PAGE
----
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It was a high-risk pregnancy with her, so the delivery was very difficult. After the first week a bright red bump showed up on her forehead. At her 6-week check up, we showed the bump to her doctor. She explained to my husband and I that the bump was called an Angioma, a small harmless bunch of raised blood vessels. At first we were told that it should disappear before she was two, so we just stopped worrying about it because it wasn't hurting her.
About a year later, we noticed some discoloration on the right side of her cheek, the same side as the Angioma. By the time 18 months had come around, we noticed that the discoloration had gotten bigger and spread. We took her in at her 18 month check up and also had the doctor look at the discoloration. This was in 1992. We didn't know what was happening and she didn't know what to make of it either, so she decided that she would refer us to a specialist up at OHSU hospital in downtown Portland.
She had just turned two when we went to see the specialist to find out what was going on. It was really kind of funny, because he wasn't sure either. He called in five other doctors and some interns. The exam room was crowded. Nobody could tell us what it was. Dr. Wheatley told us that we would do some studying on this and have us come back in for another evaluation in two weeks. Dr. Wheatley managed to find out through the Rare Diseases web site and some digging, that Michelle had contracted a disease called Parry Rombergs disease. As he put it, the disease eats up fatty tissue and anything that is connected to it, such as nerves and blood vessels. And can cause deformity of the skull if the host is young, like a baby or toddler. He had another specialist, Tuan A. Nguyen M.D., come in to help him on this case.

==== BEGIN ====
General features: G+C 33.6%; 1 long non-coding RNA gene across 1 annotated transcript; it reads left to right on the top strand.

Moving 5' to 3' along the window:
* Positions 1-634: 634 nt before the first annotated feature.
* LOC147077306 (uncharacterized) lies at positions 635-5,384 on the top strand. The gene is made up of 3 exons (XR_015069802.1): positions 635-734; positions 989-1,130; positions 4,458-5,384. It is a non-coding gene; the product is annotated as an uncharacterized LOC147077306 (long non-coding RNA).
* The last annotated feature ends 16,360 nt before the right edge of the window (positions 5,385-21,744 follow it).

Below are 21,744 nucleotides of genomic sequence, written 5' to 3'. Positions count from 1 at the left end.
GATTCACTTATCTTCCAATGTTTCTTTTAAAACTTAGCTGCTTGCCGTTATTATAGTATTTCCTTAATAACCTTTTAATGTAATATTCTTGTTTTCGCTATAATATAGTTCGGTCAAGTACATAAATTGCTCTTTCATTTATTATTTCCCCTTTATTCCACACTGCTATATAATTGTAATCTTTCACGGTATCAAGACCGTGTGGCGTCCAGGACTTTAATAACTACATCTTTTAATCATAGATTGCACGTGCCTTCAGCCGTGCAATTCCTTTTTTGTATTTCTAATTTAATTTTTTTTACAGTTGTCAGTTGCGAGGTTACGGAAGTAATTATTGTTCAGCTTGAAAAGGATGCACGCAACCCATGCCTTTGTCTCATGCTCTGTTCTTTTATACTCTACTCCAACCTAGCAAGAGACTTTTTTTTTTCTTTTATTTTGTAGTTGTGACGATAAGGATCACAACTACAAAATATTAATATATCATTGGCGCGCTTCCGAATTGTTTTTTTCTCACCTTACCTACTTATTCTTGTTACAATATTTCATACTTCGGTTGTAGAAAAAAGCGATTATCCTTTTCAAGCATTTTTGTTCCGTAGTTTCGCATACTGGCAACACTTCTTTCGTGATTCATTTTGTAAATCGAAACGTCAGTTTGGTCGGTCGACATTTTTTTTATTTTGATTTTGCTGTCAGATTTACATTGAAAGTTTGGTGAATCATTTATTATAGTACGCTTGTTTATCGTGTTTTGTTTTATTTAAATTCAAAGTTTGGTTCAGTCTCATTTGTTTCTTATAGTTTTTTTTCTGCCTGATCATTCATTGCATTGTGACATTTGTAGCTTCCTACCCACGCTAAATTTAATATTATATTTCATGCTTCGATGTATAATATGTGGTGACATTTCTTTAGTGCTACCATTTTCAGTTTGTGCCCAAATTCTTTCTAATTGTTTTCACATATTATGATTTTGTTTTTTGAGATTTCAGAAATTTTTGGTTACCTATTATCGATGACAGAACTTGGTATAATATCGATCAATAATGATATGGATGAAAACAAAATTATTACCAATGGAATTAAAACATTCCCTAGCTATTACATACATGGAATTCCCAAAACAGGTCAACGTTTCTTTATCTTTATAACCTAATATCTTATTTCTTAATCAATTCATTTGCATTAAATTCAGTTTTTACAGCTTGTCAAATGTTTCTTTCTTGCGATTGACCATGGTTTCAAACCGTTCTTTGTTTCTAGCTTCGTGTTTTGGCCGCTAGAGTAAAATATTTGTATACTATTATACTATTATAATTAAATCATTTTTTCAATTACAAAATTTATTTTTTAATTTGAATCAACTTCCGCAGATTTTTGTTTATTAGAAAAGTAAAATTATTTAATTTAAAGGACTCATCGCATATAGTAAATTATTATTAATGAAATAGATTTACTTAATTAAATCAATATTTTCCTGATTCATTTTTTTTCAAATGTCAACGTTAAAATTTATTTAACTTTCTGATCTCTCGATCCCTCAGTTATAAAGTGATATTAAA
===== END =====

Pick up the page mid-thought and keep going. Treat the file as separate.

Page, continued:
They both have been working on her case. They both said there are very few people with this disease. At that time we were told 45 people, and Michelle was the youngest diagnosed in the world, but now I know that wasn't completely true. It is a rare disease, but there were more than 45 people and she probably wasn't the youngest. Anyway, Dr. Wheatley told us that he would have some tests done to make sure nothing else was being affected by the disease.
We were referred to a cranial facial clinic where they did a CAT scan on her skull checking for abnormalities. We and the doctors found out through the CAT scan that the right side of Michelle's skull was being affected, but the damaged couldn't be determined until the disease burned itself out. At the time we didn't know how long that would take. (I'm confused about the time frame, so bare with me here.) She was seven when the disease finally died out. But we were having regular visits with the doctors and being referred to other specialists for speech, sight, motor skills and anything else they deemed necessary.